My CR9, dots included

The layout of the airport is as simple as it gets. Two terminals, three buildings; all three are linear. Delta is the primary tenant of the McNamara Terminal. Concourses B and C share a building while Concourse A is its own building, boasting one mile of gates and restaurants and shops. The two are connected by an underground tunnel such as the one at ORD. Yes, it also has its own light show, which you’ll see below. The North Terminal consists of Concourse D and houses all other airlines. It’s accessible by a shuttle bus that runs every few minutes. But I’m getting a bit ahead of myself here…back to Concourse B.

The gate numbering switches to Concourse C at the center of the building. There are minor aesthetic differences, but the general theme is the same.

Flight info display

Going down to the tunnel that links the two buildings of the McNamara Terminal

Going back up…

A bathroom in Concourse A. I naturally attempted a shot soon after I exited the plane, but it was too busy. Worry not, though—this bathroom shares its design with the one I visited in Concourse B.

Another linear concourse means another timed walk. Here you see A from wall to wall, Gate A1 to A78.

Terminal entrance/exit

The famous fountain-with-747 shot

As you saw, A78 was in use, so I went to the adjacent A77 to end the trek

End of the line. The walk, utilizing moving walkways and including a pause here or there for pictures, took just under 17 minutes. Along the way, I heard a couple of comments about the size of the building. One Delta flight attendant looked at the terminal map and said to her colleague, “This is unbelievable, the layout of this place. It’s so big!” Not long after that, I passed by a person talking on the phone; she quipped “My legs are about to fall off.” Lightweights.   

The North Terminal

For surviving the harrowing mile-long voyage from the low end to the high end of Concourse A, the airport seemed to suggest that I could claim a reward for my conquest.

With that done, it was time to get over to the North Terminal so I could look it over. Also, it’s where my next flight would call home, so it all made sense. I used the express tram to get to the center and the exit; there are three stations in the concourse; the tram runs on tracks on the upper level of the concourse. Yes, the whole thing is inside, too. They seem to have thought of everything…

Typical tram station

The info board lets you know where you are, where the trams are, and how long until the next one arrives

Here it comes!

On board

I exited the terminal and waited outside for the shuttle to the North Terminal. The easy-to-follow signage pointed me right where I needed to go. The shuttle arrived after a few minutes and whisked us to the appropriate spot.

Going to the North Terminal ticketing area to get my boarding pass

I went up to the counter and got what I wanted with no troubles. The agent informed me that the flight was running a bit behind schedule, which I initially welcomed—it would give me a bit more time to look the concourse over. But then I had a slightly more disturbing thought: “Wait a minute, that doesn’t help me; I have a tight connection to make!” That was a bridge I’d have to cross when I came to it. In the meantime, I had another concourse to walk.

For a ginger-stepchild concourse, it’s not bad. Obviously not as flashy as McNamara, but still open and bright.

This is my gate; there’s supposed to be an A319 there. I could only hope that it was speeding its way to the city…

It also happened that there was a surprise at each end of the concourse. Here was the first:

Good night, and keep watching the skis. Uh, skies.
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RE: The Next Ten (Leg 7/8): Motor City Madness

Tue Jul 24, 2012 3:50 am

As I walked back towards my gate, I had the fortune of seeing Rudy the raccoon scamper to the gate. I knew that there would be some time until we boarded, so I walked on past and looked at the other end of the concourse.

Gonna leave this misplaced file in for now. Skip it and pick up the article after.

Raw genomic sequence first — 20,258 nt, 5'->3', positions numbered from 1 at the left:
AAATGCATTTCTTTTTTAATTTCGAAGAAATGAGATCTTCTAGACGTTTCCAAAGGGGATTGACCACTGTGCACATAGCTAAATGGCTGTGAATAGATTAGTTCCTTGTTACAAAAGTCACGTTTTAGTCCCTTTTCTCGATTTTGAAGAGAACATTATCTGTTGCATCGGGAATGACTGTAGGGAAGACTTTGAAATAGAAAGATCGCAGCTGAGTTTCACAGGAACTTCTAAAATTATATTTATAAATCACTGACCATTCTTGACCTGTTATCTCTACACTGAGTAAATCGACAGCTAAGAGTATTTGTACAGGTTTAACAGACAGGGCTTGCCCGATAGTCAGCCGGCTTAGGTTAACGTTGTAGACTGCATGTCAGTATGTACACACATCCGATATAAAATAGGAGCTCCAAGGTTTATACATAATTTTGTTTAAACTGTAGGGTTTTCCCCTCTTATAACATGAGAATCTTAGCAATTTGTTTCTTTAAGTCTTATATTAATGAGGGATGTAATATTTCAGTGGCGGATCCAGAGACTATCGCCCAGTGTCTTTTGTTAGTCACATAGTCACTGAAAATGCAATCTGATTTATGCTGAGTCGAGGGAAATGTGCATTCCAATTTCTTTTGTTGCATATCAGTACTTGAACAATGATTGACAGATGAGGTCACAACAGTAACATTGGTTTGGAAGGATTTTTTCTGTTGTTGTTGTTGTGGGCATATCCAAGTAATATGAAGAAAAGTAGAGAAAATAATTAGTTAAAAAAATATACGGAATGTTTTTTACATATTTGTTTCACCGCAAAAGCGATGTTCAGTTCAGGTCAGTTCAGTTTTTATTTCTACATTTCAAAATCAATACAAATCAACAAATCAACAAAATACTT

You’re a little late, pal…

…and here’s the second surprise

With that picture, I declared victory over DTW. The airport proved to be one of the most seamless experiences I’ve ever had. However, it remained to be seen if I could claim a similar victory over my flight delay, which loomed ever more significant.

Frontier Airlines 626 DTW-DEN
Scheduled: 16:11-17:23
Actual: 16:56-17:32 (wheels up/wheels down); 16:43-17:40 (gate to gate)
Airbus A319-111 (N923FR)

It must be said: the boarding process never seems slower than when you know you’ll be against the clock the moment you land. I silently sweated out the minutes as we got everything in order and pushed away from the gate. All I could do was hope for a swift flight…

Lotsa room

See that CR7? I obviously didn’t pay it much attention until I happened to see the registration. It’s N503MJ. Again. I guess I’m going to see that plane on every travel day for the rest of my life.

Lined up and ready to prove that raccoons can fly

See? Raccoons can fly!

One last look at the airfield

We break through the clouds covering so much of the land below

The food and drink service started and I was informed of some disappointing news: out with cookies, in with Goldfish or animal crackers.    I accepted a packet of Goldfish and fondly remembered back to January 5, henceforth known as the date that I consumed my final Frontier cookie. They were certainly something I could always look forward to, but they did present cost and food safety issues that other snacks don’t. In this case, the sensible business decision was made, albeit a less tasty decision.

Though the air rushed by and the engines hummed, it didn’t seem as if we were moving at all. The clouds below were an infinite blanket of white, with no variation as far as the eye could see. The only indication that we were hurtling toward the Rockies was the minimap, which, due to my time constraints, was relevant to my interests. Over Lake Michigan, over Iowa, over Nebraska—it all looked the same through the window. Really, it should have been a relaxing mood, and it was—at least when I wasn’t looking at the map and making calculations in my head.

Somewhere northeast of North Platte, Nebraska, the clouds decided to give way. Not long after that, I was given some things to identify.

Broken Bow, NE and its Municipal Airport (BBW / KBBW)

Callaway, NE

North Platte Regional Airport, aka Lee Bird Field (LBF / KLBF), serving the city of…